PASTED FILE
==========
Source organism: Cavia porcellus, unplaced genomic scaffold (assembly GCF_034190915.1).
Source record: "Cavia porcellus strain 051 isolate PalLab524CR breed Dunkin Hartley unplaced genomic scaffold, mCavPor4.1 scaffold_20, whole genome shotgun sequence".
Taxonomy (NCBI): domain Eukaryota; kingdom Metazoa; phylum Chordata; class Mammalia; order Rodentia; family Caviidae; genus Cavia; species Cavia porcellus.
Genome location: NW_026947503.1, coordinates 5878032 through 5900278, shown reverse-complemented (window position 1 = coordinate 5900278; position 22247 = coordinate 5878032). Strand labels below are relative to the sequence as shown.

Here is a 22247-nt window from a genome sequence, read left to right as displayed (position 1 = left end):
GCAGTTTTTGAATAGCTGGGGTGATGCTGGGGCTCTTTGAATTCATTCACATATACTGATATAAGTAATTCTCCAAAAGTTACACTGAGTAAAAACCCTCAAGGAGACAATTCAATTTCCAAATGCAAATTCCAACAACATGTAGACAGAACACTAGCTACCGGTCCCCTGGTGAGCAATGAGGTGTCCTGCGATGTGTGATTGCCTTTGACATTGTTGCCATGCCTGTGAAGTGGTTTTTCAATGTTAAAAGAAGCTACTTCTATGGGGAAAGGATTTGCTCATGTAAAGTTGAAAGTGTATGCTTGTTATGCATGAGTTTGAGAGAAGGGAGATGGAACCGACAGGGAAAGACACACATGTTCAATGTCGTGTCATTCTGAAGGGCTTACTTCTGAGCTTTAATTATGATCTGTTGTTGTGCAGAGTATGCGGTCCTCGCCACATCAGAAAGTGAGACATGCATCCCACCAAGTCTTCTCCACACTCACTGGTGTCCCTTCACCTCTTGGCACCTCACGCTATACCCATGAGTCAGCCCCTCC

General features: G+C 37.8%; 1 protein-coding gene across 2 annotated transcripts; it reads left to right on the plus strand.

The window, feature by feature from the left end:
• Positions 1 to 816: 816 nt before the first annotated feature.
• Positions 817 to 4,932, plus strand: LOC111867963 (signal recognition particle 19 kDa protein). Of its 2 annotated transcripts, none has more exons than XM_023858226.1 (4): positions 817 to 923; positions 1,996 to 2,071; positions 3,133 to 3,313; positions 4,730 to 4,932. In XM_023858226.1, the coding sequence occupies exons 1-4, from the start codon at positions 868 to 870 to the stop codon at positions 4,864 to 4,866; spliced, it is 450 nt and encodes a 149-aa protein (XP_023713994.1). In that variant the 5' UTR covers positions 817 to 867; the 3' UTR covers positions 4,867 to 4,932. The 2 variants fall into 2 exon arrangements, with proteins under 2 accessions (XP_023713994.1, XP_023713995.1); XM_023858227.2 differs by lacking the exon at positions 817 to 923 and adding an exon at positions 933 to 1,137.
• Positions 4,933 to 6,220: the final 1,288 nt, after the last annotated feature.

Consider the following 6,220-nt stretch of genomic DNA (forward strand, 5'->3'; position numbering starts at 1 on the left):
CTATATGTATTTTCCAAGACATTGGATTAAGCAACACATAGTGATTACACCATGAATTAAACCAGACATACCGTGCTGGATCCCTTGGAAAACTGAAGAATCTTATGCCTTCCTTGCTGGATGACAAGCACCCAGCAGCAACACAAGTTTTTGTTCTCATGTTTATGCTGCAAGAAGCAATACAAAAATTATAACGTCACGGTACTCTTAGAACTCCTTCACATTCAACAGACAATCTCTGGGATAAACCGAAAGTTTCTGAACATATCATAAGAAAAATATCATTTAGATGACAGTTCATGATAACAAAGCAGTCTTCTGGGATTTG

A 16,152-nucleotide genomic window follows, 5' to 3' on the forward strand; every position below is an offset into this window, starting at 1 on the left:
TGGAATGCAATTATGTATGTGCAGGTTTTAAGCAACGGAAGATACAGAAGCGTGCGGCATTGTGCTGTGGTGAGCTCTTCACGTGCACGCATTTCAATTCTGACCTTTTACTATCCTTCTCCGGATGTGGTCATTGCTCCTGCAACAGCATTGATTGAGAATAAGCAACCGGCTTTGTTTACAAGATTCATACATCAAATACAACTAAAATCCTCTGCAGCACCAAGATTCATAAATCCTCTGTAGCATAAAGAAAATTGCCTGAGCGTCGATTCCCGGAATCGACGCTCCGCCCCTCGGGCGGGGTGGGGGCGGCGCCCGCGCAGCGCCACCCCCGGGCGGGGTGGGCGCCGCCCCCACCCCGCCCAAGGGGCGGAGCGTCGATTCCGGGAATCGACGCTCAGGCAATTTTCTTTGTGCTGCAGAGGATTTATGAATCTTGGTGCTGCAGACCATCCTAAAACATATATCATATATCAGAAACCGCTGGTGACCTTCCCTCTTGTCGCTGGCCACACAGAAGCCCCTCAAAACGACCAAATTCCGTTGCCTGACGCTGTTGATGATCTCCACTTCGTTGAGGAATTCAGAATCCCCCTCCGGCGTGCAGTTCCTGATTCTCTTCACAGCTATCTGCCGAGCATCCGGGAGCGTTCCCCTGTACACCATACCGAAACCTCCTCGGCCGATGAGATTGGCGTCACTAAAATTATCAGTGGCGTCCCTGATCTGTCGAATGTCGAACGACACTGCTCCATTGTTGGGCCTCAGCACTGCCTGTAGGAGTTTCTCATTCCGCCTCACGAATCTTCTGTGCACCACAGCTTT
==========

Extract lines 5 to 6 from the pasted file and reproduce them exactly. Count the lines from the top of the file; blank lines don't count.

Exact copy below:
Here is a 22247-nt window from a genome sequence, read left to right as displayed (position 1 = left end):
GCAGTTTTTGAATAGCTGGGGTGATGCTGGGGCTCTTTGAATTCATTCACATATACTGATATAAGTAATTCTCCAAAAGTTACACTGAGTAAAAACCCTCAAGGAGACAATTCAATTTCCAAATGCAAATTCCAACAACATGTAGACAGAACACTAGCTACCGGTCCCCTGGTGAGCAATGAGGTGTCCTGCGATGTGTGATTGCCTTTGACATTGTTGCCATGCCTGTGAAGTGGTTTTTCAATGTTAAAAGAAGCTACTTCTATGGGGAAAGGATTTGCTCATGTAAAGTTGAAAGTGTATGCTTGTTATGCATGAGTTTGAGAGAAGGGAGATGGAACCGACAGGGAAAGACACACATGTTCAATGTCGTGTCATTCTGAAGGGCTTACTTCTGAGCTTTAATTATGATCTGTTGTTGTGCAGAGTATGCGGTCCTCGCCACATCAGAAAGTGAGACATGCATCCCACCAAGTCTTCTCCACACTCACTGGTGTCCCTTCACCTCTTGGCACCTCACGCTATACCCATGAGTCAGCCCCTCC